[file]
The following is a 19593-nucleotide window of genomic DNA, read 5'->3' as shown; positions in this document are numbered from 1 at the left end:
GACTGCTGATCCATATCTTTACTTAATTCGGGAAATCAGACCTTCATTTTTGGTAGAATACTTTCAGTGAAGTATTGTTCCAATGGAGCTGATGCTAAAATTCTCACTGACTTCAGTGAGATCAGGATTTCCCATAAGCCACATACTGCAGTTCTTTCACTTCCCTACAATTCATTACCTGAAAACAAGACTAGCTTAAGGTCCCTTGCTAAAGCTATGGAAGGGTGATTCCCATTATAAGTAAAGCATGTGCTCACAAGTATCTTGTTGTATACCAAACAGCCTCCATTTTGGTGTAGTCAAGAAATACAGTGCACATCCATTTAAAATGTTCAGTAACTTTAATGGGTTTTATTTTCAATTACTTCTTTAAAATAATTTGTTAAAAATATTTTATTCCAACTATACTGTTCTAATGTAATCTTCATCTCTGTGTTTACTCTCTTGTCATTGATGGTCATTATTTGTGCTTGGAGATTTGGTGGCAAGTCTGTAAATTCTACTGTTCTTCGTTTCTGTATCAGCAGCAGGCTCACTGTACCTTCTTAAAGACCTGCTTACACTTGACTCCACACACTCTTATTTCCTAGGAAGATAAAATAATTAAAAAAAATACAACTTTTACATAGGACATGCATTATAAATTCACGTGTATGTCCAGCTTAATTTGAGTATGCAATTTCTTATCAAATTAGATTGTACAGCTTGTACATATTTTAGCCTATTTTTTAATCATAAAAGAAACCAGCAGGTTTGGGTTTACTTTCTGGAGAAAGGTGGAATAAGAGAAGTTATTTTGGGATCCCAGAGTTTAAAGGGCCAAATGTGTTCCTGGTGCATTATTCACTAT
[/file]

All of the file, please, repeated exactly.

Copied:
The following is a 19593-nucleotide window of genomic DNA, read 5'->3' as shown; positions in this document are numbered from 1 at the left end:
GACTGCTGATCCATATCTTTACTTAATTCGGGAAATCAGACCTTCATTTTTGGTAGAATACTTTCAGTGAAGTATTGTTCCAATGGAGCTGATGCTAAAATTCTCACTGACTTCAGTGAGATCAGGATTTCCCATAAGCCACATACTGCAGTTCTTTCACTTCCCTACAATTCATTACCTGAAAACAAGACTAGCTTAAGGTCCCTTGCTAAAGCTATGGAAGGGTGATTCCCATTATAAGTAAAGCATGTGCTCACAAGTATCTTGTTGTATACCAAACAGCCTCCATTTTGGTGTAGTCAAGAAATACAGTGCACATCCATTTAAAATGTTCAGTAACTTTAATGGGTTTTATTTTCAATTACTTCTTTAAAATAATTTGTTAAAAATATTTTATTCCAACTATACTGTTCTAATGTAATCTTCATCTCTGTGTTTACTCTCTTGTCATTGATGGTCATTATTTGTGCTTGGAGATTTGGTGGCAAGTCTGTAAATTCTACTGTTCTTCGTTTCTGTATCAGCAGCAGGCTCACTGTACCTTCTTAAAGACCTGCTTACACTTGACTCCACACACTCTTATTTCCTAGGAAGATAAAATAATTAAAAAAAATACAACTTTTACATAGGACATGCATTATAAATTCACGTGTATGTCCAGCTTAATTTGAGTATGCAATTTCTTATCAAATTAGATTGTACAGCTTGTACATATTTTAGCCTATTTTTTAATCATAAAAGAAACCAGCAGGTTTGGGTTTACTTTCTGGAGAAAGGTGGAATAAGAGAAGTTATTTTGGGATCCCAGAGTTTAAAGGGCCAAATGTGTTCCTGGTGCATTATTCACTAT